Prominent publications by Glenn M Preminger

KOL Index score: 22261

PURPOSE: The frequency doubled, double pulse Nd:YAG (FREDDY) laser (World of Medicine, Berlin, Germany) functions through the generation of a plasma bubble. Upon bubble collapse a mechanical shock wave is generated, causing stone fragmentation. This mechanism of action is in contrast to the holmium laser, which cause stone destruction by vaporization. Observed clinical stone retropulsion and fragmentation with the FREDDY and holmium lasers has prompted a series of in vitro experiments ...

Also Ranks for: Yag Laser |  stone retropulsion |  vitro comparison |  freddy holmium |  double pulse
KOL Index score: 16694

Minimal emphasis has been placed on the clinical sequelae of residual stone fragments following shock wave lithotripsy. Moreover, there are no studies investigating the role of medical therapy on the course of stone disease in patients with residual fragments. In this retrospective, nonrandomized review, we evaluated 80 patients who had undergone shock wave lithotripsy at various institutions in Texas and were referred to our mineral metabolism clinic for metabolic evaluation and medical ...

Also Ranks for: Residual Fragments |  shock wave lithotripsy |  medical management |  patient year |  stone disease
KOL Index score: 14442

PURPOSE: Standardized and reproducible artificial kidney stone models are important for performing comparative studies of different lithotripsy modalities. The acoustic and mechanical properties of renal calculi dictate the manner by which stones interact with the mechanical stresses produced by shock wave lithotripsy (SWL) or intracorporeal lithotripsy modalities. We have developed a novel artificial kidney stone model that is made of natural substances found in real kidney stones. ...

Also Ranks for: Artificial Stones |  kidney stone |  mechanical properties |  renal calculi |  wave impedance
KOL Index score: 14412

OBJECTIVES: Current ureteroscopic intracorporeal lithotripsy devices and stone retrieval technology allow for the treatment of calculi located throughout the intrarenal collecting system. Difficulty accessing lower pole calculi, especially when the holmium laser fiber is used, is often encountered. We retrospectively reviewed our experience with cases in which lower pole renal calculi were ureteroscopically managed by holmium laser fragmentation, either in situ or by first displacing the ...

Also Ranks for: Lower Pole |  nitinol stone |  ureteroscopic management |  renal calculi |  shock wave lithotripsy
KOL Index score: 14340

PURPOSE: Percutaneous renal surgery is currently performed for complex renal calculi as well as for various other endourological indications. In many patients an upper pole nephrostomy tract allows direct access to most of the intrarenal collecting system. Upper pole percutaneous access may be obtained via the supracostal or subcostal approach. The preferred route depends on the location and size of the specific stone or lesion. Previously others have cautioned against the supracostal ...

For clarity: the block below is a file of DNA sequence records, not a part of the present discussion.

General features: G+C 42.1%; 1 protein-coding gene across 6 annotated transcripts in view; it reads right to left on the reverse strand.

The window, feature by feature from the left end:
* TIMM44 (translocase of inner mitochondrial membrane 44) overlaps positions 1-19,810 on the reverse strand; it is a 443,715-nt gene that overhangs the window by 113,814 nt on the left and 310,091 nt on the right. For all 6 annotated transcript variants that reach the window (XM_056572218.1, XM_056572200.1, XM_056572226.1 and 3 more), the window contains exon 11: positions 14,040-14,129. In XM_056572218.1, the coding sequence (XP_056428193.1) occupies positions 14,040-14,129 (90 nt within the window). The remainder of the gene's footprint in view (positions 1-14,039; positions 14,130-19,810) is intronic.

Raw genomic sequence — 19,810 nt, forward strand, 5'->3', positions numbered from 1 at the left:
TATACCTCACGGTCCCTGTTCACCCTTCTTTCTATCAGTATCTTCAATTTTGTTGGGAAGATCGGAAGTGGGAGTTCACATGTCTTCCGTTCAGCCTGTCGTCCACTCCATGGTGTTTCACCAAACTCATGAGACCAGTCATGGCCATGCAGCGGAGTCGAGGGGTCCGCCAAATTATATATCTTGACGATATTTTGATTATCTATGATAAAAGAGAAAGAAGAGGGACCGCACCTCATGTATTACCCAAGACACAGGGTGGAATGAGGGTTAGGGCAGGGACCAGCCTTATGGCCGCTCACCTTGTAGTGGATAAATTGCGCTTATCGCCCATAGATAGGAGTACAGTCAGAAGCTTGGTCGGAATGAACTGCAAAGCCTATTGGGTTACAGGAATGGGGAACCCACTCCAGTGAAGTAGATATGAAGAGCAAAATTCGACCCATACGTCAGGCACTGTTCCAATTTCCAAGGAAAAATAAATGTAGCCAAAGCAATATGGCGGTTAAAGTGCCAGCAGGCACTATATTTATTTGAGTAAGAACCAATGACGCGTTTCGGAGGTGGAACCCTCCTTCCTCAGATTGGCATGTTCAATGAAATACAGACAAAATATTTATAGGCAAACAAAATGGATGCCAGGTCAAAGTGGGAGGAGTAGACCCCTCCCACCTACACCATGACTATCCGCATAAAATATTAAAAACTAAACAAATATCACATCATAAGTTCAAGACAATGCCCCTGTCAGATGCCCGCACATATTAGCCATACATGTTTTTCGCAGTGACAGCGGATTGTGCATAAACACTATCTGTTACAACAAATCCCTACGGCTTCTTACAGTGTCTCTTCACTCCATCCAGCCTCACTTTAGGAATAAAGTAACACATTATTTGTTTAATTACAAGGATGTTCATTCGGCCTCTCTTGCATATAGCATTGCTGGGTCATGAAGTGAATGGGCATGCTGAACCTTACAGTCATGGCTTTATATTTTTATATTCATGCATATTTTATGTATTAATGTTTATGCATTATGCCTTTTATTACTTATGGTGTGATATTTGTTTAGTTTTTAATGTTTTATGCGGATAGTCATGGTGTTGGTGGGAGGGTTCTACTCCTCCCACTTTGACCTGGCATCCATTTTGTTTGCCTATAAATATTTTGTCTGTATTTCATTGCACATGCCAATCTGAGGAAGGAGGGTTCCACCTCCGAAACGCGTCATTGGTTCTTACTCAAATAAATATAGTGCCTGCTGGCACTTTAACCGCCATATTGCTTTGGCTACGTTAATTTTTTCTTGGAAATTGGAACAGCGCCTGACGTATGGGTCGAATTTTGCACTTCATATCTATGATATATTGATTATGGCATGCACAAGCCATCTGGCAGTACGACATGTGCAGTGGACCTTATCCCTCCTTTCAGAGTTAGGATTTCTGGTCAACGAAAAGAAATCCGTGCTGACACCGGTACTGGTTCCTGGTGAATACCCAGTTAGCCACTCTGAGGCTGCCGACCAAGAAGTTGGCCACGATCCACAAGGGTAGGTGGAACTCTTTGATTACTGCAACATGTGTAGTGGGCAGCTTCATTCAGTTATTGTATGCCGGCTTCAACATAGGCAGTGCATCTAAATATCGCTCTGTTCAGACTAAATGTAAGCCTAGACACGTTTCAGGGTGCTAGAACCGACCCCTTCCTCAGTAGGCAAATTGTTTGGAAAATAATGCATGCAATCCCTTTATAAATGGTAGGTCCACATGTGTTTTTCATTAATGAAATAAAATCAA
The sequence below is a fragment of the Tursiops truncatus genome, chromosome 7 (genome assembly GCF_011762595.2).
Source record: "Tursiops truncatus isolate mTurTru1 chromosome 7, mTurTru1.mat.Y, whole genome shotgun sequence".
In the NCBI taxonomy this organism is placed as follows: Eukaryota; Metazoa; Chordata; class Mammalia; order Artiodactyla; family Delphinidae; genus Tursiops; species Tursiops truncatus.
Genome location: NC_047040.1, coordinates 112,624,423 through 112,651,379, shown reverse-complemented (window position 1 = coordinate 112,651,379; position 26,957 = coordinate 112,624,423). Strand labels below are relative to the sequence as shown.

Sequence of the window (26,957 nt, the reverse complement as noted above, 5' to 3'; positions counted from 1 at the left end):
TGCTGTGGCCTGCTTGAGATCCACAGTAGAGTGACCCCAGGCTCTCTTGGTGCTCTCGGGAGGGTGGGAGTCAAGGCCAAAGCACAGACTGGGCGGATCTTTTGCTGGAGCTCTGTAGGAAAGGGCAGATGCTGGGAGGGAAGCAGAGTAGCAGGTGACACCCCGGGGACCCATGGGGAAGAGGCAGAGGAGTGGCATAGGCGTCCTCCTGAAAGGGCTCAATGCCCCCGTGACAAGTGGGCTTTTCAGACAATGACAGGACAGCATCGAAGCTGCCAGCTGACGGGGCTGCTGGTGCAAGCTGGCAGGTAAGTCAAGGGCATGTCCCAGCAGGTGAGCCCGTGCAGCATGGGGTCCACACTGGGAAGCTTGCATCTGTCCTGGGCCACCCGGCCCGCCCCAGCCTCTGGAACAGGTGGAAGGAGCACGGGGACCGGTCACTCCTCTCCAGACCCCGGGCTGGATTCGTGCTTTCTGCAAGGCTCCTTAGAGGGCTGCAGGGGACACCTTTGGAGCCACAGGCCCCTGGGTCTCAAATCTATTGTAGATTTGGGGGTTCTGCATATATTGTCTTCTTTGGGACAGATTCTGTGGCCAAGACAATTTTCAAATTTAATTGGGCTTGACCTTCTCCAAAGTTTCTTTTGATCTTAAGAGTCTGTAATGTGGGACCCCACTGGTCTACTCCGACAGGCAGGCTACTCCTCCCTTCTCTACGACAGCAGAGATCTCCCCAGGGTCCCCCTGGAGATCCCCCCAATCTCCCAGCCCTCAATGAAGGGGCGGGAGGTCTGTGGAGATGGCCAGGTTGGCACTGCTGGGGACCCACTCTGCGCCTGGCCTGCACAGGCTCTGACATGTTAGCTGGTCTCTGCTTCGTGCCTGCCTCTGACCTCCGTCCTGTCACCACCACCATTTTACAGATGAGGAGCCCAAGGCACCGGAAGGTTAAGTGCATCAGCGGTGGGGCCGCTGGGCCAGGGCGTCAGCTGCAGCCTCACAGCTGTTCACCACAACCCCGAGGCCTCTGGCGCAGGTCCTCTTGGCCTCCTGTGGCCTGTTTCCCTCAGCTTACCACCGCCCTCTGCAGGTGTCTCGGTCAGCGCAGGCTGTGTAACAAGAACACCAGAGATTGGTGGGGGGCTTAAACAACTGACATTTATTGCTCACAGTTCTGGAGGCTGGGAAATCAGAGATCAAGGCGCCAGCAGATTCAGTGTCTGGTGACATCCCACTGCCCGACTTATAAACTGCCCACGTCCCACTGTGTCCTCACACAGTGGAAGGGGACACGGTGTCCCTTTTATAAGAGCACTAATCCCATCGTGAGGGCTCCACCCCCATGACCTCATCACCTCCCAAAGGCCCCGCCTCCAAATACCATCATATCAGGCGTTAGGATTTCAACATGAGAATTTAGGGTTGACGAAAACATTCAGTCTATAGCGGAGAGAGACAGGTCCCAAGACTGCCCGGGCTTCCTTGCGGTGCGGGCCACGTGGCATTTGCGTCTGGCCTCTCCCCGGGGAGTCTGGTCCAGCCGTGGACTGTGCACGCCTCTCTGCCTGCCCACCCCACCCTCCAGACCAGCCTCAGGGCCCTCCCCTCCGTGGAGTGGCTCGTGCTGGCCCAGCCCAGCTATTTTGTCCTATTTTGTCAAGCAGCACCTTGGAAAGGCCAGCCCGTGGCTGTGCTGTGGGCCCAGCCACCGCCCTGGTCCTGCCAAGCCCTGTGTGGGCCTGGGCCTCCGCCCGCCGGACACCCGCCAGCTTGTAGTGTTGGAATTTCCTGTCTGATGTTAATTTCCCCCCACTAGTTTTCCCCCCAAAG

Also Ranks for: Percutaneous Renal Surgery |  supracostal access |  renal calculi |  11th rib |  upper pole
KOL Index score: 13937

BACKGROUND AND PURPOSE: A myriad of minimally invasive options exist for managing symptomatic caliceal diverticula, including shockwave lithotripsy, percutaneous surgery, retrograde ureteroscopy, and laparoscopy. Yet no direct comparisons have been made in the literature of the relative treatment efficacy of ureteroscopy (URS) and percutaneous nephrolithotripsy (PNL). A retrospective review of our patients was performed to determine the most appropriate endoscopic management option for ...

Also Ranks for: Percutaneous Nephrolithotripsy |  caliceal diverticula |  pnl patients |  ureteroscopy urs |  endoscopic management
KOL Index score: 13459

BACKGROUND AND PURPOSE: New-generation flexible ureteroscopes allow the management of proximal ureteral and intrarenal pathology with high success rates, including complete removal of ureteral and renal calculi. One problem is that the irrigation pressures generated within the collecting system can be significantly elevated, as evidenced by pyelovenous and pyelolymphatic backflow seen during retrograde pyelography. We sought to determine if the ureteral access sheath (UAS) can offer ...

Also Ranks for: Ureteral Access Sheath |  renal pelvis |  proximal ureter |  irrigation pressures |  kidney calculi
KOL Index score: 12984

PURPOSE: Ureteroscopic laser lithotripsy requires irrigation for adequate visualization and temperature control during treatment of ureteral stones. However, there are little data on how different irrigation and laser settings affect the ureteral wall and surrounding tissues. This effect has become an important consideration with the advent of high-powered lasers. We therefore evaluated the effect of laser settings and irrigation flow on ureteral temperature in an in vitro ...

Also Ranks for: Laser Settings |  irrigation rates |  vitro model |  ureteral temperature |  hz 1
KOL Index score: 12786